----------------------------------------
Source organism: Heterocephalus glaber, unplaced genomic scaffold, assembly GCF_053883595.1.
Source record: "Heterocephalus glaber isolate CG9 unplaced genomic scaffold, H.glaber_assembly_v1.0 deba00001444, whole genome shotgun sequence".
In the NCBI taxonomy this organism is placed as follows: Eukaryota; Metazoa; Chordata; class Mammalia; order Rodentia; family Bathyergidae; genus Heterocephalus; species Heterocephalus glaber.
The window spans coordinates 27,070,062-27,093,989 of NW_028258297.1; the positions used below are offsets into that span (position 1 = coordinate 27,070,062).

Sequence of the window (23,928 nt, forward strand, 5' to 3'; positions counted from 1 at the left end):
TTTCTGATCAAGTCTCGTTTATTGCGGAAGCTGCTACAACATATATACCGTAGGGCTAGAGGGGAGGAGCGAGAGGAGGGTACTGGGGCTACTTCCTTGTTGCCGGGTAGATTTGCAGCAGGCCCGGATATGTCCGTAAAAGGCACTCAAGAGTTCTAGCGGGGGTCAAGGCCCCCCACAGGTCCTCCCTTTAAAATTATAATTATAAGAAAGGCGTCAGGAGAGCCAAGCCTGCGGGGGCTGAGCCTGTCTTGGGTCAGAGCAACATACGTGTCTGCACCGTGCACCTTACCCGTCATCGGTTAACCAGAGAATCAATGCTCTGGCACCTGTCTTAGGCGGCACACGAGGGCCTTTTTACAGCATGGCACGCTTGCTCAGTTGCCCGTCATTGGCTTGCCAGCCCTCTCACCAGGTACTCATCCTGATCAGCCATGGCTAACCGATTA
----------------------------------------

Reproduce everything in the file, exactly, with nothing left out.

Source organism: Heterocephalus glaber, unplaced genomic scaffold, assembly GCF_053883595.1.
Source record: "Heterocephalus glaber isolate CG9 unplaced genomic scaffold, H.glaber_assembly_v1.0 deba00001444, whole genome shotgun sequence".
In the NCBI taxonomy this organism is placed as follows: Eukaryota; Metazoa; Chordata; class Mammalia; order Rodentia; family Bathyergidae; genus Heterocephalus; species Heterocephalus glaber.
The window spans coordinates 27,070,062-27,093,989 of NW_028258297.1; the positions used below are offsets into that span (position 1 = coordinate 27,070,062).

Sequence of the window (23,928 nt, forward strand, 5' to 3'; positions counted from 1 at the left end):
TTTCTGATCAAGTCTCGTTTATTGCGGAAGCTGCTACAACATATATACCGTAGGGCTAGAGGGGAGGAGCGAGAGGAGGGTACTGGGGCTACTTCCTTGTTGCCGGGTAGATTTGCAGCAGGCCCGGATATGTCCGTAAAAGGCACTCAAGAGTTCTAGCGGGGGTCAAGGCCCCCCACAGGTCCTCCCTTTAAAATTATAATTATAAGAAAGGCGTCAGGAGAGCCAAGCCTGCGGGGGCTGAGCCTGTCTTGGGTCAGAGCAACATACGTGTCTGCACCGTGCACCTTACCCGTCATCGGTTAACCAGAGAATCAATGCTCTGGCACCTGTCTTAGGCGGCACACGAGGGCCTTTTTACAGCATGGCACGCTTGCTCAGTTGCCCGTCATTGGCTTGCCAGCCCTCTCACCAGGTACTCATCCTGATCAGCCATGGCTAACCGATTA